In June, the Canadian Pastry Chefs Guild partnered with Cacao Barry and the college to present three interpretations of “Modern Techniques for Chocolate, Pastry and Dessert.”
Chef John Placko, culinary director of the Modern Culinary Academy, showed a roomful of novice chefs how to use molecular cuisine principles to infuse their creations with subtle, consistent flavours.
Placko established the academy in 2012 to teach chefs, pastry chefs and foodies about the innovative cooking and baking method that encompasses scientific techniques, high-tech equipment and new ingredients.
The chef performed a little magic by turning Cacao Barry Ocoa chocolate into crumbs he called “chocolate snow” or “chocolate soil.” To do this, he used maltodextrin, an additive he said absorbs oils.
Placko then made a chocolate micro sponge, which can be made using either sweet or savoury ingredients. Using a whisk or any other mixing method will work, he said, as long as you strain the mixture through a fine sieve. He used a paper cup to shape the sponge and recommended you use as porous a cup as much as possible and avoid using a plastic one, which will fall after rising. Ideally, in 45 seconds, the half-cup will rise to a full cup.
Using a sous vide machine he cooked rhubarb at 80 per cent power. “This is a neat way to infuse flavour,” he said. The machine cooks food very slowly, which helps regulate temperature and prevent overcooking. In this case, the rhubarb cooks in its own juices but also takes on flavours of what’s cooked inside the machine with it, he said.
The audience was particularly curious when he mixed into the juice a handy starch product called “ultra-sperse” that is useful for thickening mixtures such as gravies, puddings and creams and creating a creamy mouthfeel.
One element of Placko’s dessert plate was an eggless mint meringue made using a whipping blade. In answer to a question from the audience, he said you can use fruit juice as the liquid but don’t use fats or oils; and too much alcohol impedes the process. It’s a delicate meringue that will dissolve if brought into contact with fats.
Raspberries he had separated by dipping in liquid nitrogen were deemed too cold to incorporate, so Placko put them into the freezer to warm up. He shared the warmed-up raspberries with fellow chef Royce Li, and the two amused the audience with their icy, visible breath.
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Li, a George Brown professor and World Chocolate Masters finalist, followed up with a demo of his own and shared his thoughts about modern techniques.
3D moulds are the future and can help bakers create edible moulds in every size and shape imaginable, Li said. He said he uses these tools to achieve consistent measurements and a high level of uniformity in competitions.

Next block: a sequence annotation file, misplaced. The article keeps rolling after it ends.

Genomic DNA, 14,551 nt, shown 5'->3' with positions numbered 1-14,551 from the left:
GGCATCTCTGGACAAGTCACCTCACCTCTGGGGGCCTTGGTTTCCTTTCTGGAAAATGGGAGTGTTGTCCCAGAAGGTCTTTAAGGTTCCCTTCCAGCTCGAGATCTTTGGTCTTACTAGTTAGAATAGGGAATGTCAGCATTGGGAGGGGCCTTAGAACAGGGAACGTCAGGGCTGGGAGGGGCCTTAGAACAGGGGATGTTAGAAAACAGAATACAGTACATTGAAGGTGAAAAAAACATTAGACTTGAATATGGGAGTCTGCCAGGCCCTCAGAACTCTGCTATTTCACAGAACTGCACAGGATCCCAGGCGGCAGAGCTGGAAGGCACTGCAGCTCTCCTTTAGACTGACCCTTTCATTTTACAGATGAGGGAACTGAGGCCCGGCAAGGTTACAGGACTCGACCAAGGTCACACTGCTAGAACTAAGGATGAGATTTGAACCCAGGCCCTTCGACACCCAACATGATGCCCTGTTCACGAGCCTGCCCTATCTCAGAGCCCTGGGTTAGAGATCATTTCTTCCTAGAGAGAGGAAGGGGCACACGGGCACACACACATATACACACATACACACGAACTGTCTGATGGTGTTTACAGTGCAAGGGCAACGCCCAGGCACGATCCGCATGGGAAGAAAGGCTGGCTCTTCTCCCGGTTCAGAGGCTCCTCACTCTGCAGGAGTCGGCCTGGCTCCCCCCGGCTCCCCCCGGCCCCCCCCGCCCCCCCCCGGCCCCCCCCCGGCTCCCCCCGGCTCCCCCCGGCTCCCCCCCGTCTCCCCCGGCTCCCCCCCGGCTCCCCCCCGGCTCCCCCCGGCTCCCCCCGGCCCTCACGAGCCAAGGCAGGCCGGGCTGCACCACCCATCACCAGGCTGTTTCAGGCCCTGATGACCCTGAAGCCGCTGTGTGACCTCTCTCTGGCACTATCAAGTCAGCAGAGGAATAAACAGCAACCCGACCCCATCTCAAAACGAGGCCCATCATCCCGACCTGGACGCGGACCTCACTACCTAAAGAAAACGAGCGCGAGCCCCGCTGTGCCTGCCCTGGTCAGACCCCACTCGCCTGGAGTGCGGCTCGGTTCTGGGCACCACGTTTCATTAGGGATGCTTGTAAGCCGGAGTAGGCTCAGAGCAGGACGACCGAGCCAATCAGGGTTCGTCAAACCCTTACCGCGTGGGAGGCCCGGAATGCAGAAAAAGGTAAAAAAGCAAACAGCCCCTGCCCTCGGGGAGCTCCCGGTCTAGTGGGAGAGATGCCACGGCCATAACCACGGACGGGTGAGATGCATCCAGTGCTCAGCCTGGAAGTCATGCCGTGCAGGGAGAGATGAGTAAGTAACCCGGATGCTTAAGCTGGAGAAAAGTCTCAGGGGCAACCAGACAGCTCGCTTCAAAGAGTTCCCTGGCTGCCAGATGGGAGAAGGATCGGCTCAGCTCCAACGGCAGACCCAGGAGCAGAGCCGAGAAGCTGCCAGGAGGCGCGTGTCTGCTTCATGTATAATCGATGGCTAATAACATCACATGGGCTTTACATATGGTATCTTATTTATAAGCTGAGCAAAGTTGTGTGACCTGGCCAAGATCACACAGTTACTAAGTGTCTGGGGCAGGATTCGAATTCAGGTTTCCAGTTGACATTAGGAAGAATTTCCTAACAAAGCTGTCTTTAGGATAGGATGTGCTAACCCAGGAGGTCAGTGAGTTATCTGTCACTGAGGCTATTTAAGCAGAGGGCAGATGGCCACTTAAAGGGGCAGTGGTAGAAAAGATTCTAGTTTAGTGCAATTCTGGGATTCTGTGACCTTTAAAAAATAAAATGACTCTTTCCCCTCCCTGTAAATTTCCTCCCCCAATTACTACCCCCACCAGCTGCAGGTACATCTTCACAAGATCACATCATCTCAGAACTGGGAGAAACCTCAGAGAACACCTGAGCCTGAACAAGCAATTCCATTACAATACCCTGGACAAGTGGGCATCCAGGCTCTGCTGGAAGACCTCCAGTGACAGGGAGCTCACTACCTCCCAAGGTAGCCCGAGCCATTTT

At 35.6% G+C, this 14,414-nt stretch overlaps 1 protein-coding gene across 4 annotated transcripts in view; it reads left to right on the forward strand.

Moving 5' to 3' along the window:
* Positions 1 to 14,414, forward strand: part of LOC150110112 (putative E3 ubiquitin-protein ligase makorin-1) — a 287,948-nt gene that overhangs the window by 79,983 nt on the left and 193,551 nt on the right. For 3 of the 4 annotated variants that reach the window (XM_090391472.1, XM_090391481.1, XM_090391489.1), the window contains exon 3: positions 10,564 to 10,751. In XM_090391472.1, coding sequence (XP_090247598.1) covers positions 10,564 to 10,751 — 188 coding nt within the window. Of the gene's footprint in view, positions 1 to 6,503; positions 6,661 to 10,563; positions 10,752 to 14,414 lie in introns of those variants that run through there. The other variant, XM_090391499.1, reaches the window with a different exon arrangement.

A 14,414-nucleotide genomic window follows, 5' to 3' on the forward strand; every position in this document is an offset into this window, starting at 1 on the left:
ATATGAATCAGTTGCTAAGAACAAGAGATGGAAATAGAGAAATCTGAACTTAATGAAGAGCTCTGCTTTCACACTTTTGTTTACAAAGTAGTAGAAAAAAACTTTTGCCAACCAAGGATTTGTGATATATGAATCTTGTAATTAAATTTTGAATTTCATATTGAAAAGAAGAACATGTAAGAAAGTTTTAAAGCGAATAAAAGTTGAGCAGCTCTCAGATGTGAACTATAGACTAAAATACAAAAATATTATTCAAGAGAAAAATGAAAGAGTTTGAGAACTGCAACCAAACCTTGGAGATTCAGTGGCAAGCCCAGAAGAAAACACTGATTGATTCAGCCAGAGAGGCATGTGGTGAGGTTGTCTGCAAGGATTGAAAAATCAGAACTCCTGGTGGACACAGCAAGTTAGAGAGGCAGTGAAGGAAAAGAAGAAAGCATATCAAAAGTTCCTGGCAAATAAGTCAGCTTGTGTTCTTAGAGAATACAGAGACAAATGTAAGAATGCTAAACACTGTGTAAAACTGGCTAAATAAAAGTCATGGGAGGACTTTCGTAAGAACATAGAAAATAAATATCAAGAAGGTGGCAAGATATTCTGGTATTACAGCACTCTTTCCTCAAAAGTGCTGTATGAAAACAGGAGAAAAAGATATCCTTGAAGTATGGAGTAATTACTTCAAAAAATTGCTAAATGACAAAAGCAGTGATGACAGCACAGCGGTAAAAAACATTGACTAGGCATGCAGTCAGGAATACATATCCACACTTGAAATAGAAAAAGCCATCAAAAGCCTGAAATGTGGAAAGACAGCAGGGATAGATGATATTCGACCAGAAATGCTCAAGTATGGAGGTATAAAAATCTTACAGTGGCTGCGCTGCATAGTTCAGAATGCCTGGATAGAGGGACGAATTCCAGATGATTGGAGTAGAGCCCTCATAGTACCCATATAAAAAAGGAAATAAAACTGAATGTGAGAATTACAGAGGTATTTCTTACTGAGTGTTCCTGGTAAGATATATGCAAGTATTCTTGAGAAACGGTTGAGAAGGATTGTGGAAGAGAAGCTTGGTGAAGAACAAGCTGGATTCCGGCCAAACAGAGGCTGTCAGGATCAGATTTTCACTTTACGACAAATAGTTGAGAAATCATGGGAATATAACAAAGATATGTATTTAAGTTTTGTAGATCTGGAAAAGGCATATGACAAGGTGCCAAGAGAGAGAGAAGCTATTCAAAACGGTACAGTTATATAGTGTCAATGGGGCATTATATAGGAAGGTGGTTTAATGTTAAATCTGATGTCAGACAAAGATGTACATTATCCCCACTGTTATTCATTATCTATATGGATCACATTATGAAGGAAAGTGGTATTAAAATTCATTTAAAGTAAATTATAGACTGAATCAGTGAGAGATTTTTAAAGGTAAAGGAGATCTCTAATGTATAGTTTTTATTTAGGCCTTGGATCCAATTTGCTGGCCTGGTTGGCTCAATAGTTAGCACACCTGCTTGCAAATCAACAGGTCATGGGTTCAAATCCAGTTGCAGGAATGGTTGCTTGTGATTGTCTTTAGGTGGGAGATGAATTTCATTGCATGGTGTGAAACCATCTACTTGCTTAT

Li delighted the audience by making a comfort-food favourite. With the help of an assistant, he used wood chips in a smoke machine to flavour a chocolate ganache for an authentically smokey-tasting smore bonbon with an edible – and flammable – wick of vermicelli.
Chef Rodney Alleguede of Ma Maison in Etobicoke said that to him modern baking means finding a new twist on the traditional. “In the world of pastry, sometimes it’s about going back to the essentials and making it taste as good as it can,” he said.
Alleguede made a choux paste using a traditional ganache consisting of cream, coconut and coconut puree with no sugar added. He used a 150-degree convection oven for between 45 minutes and an hour. The choux paste is temperamental, he cautioned.
With ganache, the secret is to get twice the volume by adding a high percentage of chocolate, he said. He used pineapple, passion fruit, cream and Cacao Barry Alunga chocolate for the ganache. Using 90 per cent chocolate to one per cent cream gives it “a nice feel,” he said. He said that using cornstarch ensures you don’t need to add sugar to the pineapple.
Following the demonstrations, Cacao Barry staff presented prizes to student assistants and to draw winners. The chefs, guild directors and student assistants – who had been up since 6 a.m. preparing for the demonstrations – then mingled over samples.
Guild auditor Wolf von Brisinski encouraged everyone to get involved by becoming members, recruiting members or finding locations for meetings.
“We’re only as strong as our weakest link,” von Brisinski said.
“We plan to have fewer but bigger meetings,” said Al Criminisi, the guild’s president, adding that members will have access to the evening’s recipes on the Canadian Pastry Chefs Guild website.